It was a mismatch for the ages. At the 1913 U.S. Open twenty-year-old Francis Ouimet, an amateur with a ten-year-old kid for a caddie, went up against Harry Vardon, the British champion who towered over his era. The scene was The Country Club at Brookline, Massachusetts, across the street from the house where Ouimet grew up—and still lived with his parents. The result would change the game forever.
"I think of it as the Big Bang, the event that started American golf," says Mark Frost, whose new book, The Greatest Game Ever Played, chronicles the Ouimet-Vardon duel and the quirky game they played. America's first golf craze found 350,000 U.S. players—up from 50,000 a decade before—smacking gutta-percha and wound-rubber "bouncing billy" balls. Golfers wore plus fours, knickers that reached four inches below the knee. They swung hickory-shafted mashies and niblicks and played by cruel rules: If you found your ball plugged an inch down in a wet green, you hacked it out with an iron.
The great Vardon had invented the modern swing and the overlapping grip. Nobody believed he could lose to Ouimet. "Vardon had a Tiger-like relentlessness," says Frost. "He won seven majors at a time when there were only two. He won six British Opens, which no one else has done. He could have left Nicklaus's record of eighteen majors in the dust. That's why Ouimet's performance was the best comeback in sports history."
Frost is an unlikely Boswell for Francis Ouimet. An Emmy-nominated story editor for Hill Street Blues, he went on to help David Lynch create Twin Peaks, the TV freak show that starred golf nut Kyle MacLachlan. "We'd talk golf between takes," he says. "In one scene the killer had a body in his trunk, right beside a set of clubs. While everyone else set up the scene with the corpse, Kyle and I took the clubs out and practiced." Post-Peaks, Frost wrote three novels, then remembered a story he'd heard as a boy—the tale of a self-taught Boston kid who stunned the world at the 1913 Open. To research a book on Ouimet, Frost ransacked The Country Club archives and the USGA library at Far Hills, New Jersey. After weeks of work he realized he had two protagonists. "For me," he says, "the real discovery was Vardon, another great hero of the game."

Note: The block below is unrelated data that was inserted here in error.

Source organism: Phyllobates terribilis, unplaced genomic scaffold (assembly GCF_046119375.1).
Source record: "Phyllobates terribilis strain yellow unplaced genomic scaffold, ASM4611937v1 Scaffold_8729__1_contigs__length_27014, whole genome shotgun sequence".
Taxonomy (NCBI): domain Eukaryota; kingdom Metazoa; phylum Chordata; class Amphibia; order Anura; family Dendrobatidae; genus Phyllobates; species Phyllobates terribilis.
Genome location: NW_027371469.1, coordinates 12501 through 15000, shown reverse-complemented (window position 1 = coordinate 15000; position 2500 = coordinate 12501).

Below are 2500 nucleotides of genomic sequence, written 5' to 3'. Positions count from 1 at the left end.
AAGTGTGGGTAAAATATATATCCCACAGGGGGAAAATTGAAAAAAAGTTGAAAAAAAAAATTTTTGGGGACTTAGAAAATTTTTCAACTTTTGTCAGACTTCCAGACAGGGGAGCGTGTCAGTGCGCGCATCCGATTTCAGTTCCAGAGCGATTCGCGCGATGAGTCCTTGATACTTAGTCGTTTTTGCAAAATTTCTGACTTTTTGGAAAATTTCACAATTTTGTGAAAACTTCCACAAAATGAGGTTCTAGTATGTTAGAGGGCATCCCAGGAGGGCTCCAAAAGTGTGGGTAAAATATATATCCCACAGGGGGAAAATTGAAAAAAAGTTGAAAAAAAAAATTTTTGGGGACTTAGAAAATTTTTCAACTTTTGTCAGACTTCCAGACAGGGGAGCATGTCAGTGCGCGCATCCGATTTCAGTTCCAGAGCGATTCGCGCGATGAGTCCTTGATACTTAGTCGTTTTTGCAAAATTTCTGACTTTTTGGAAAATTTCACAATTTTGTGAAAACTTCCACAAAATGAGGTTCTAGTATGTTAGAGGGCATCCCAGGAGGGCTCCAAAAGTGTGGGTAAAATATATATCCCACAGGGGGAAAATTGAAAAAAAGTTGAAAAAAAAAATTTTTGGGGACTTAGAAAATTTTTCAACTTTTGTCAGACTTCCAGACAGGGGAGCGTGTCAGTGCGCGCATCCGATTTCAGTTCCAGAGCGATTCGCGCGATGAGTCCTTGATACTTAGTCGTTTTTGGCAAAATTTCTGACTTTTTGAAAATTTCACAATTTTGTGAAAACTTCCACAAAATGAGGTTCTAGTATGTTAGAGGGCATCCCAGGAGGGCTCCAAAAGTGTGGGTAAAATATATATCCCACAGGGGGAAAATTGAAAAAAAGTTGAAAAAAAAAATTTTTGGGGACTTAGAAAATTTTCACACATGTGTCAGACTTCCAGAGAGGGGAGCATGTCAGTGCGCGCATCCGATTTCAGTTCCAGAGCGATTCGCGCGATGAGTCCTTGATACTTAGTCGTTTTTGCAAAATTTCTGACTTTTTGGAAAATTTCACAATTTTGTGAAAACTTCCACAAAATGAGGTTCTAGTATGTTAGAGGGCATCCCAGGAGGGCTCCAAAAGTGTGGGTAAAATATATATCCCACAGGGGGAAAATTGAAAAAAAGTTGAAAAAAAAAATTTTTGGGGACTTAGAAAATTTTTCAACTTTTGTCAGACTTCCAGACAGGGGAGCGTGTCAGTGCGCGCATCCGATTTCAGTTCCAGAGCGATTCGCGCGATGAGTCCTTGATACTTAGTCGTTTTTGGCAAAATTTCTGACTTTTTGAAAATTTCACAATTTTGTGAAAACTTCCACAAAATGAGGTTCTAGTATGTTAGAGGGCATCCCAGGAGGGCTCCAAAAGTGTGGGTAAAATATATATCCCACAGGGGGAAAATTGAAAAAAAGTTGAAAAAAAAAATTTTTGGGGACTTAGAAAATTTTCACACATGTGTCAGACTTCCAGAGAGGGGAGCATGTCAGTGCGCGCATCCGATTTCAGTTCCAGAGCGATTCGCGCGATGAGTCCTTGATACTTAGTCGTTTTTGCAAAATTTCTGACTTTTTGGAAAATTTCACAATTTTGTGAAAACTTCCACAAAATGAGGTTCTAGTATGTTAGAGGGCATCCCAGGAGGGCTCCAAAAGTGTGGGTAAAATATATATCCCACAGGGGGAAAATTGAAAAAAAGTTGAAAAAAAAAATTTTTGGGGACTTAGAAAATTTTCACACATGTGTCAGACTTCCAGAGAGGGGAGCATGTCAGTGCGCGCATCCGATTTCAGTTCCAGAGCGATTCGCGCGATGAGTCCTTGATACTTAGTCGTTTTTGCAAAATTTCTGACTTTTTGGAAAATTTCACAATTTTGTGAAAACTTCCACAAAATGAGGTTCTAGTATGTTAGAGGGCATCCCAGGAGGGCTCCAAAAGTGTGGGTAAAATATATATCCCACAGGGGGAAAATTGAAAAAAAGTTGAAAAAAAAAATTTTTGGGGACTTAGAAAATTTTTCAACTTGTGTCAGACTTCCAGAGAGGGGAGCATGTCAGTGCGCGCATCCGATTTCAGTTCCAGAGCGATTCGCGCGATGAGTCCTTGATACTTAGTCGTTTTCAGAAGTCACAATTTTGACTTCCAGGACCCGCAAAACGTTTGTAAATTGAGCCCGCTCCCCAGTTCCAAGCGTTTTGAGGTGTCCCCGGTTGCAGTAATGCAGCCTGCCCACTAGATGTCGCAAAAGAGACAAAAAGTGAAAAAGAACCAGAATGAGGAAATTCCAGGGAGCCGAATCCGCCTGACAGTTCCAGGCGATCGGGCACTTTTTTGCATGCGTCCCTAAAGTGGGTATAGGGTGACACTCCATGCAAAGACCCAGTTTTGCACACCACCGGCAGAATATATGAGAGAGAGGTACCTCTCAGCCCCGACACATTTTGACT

Born to poverty in Jersey, England, in 1870, Harry Vardon spent three years in virtual slavery—bound over by his parents to be a rich doctor's houseboy—before earning his freedom at age seventeen. He became the world's best golfer only to be struck down in his prime by tuberculosis, which almost killed him. The disease ruined nerves in his right hand, leaving Vardon with a case of the yips that would bedevil him ever after.
Did Harry's frayed nerves change history?Did fate bring the 1913 Open to Francis's front porch?In Frost's hands an eighty-nine-year-old match plays out with more suspense than this week's Tour event. Marred only by a few grammatical shanks ("Too excited to feel nervous, the prospect didn't daunt him"), The Greatest Game Ever Played is one of the best golf books ever written.
Next up for Frost: the movie. "I just finished the screenplay," he says. He won't say who might star in the film but guarantees that the auditions won't be easy.
"The golf swing is the hardest thing in the world to fake," says Frost, wincing at the thought of the stabs he has seen in golf movies. "One thing I can promise you—we're going to get someone who has a real swing."